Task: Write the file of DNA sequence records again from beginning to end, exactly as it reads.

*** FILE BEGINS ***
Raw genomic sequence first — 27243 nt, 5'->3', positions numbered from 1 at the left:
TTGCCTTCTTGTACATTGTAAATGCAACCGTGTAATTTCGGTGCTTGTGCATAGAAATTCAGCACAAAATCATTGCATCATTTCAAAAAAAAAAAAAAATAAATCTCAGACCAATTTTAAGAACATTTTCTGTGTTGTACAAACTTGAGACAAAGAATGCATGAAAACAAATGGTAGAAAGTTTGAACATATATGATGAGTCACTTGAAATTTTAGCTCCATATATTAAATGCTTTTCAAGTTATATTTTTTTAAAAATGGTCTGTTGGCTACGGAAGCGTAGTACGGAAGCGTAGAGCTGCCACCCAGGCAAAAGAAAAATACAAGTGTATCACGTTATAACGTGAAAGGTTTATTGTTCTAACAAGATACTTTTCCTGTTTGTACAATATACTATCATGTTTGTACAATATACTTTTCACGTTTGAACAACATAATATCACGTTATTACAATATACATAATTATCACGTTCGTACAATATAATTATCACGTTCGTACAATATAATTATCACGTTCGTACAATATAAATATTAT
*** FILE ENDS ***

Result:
Raw genomic sequence first — 27243 nt, 5'->3', positions numbered from 1 at the left:
TTGCCTTCTTGTACATTGTAAATGCAACCGTGTAATTTCGGTGCTTGTGCATAGAAATTCAGCACAAAATCATTGCATCATTTCAAAAAAAAAAAAAAATAAATCTCAGACCAATTTTAAGAACATTTTCTGTGTTGTACAAACTTGAGACAAAGAATGCATGAAAACAAATGGTAGAAAGTTTGAACATATATGATGAGTCACTTGAAATTTTAGCTCCATATATTAAATGCTTTTCAAGTTATATTTTTTTAAAAATGGTCTGTTGGCTACGGAAGCGTAGTACGGAAGCGTAGAGCTGCCACCCAGGCAAAAGAAAAATACAAGTGTATCACGTTATAACGTGAAAGGTTTATTGTTCTAACAAGATACTTTTCCTGTTTGTACAATATACTATCATGTTTGTACAATATACTTTTCACGTTTGAACAACATAATATCACGTTATTACAATATACATAATTATCACGTTCGTACAATATAATTATCACGTTCGTACAATATAATTATCACGTTCGTACAATATAAATATTAT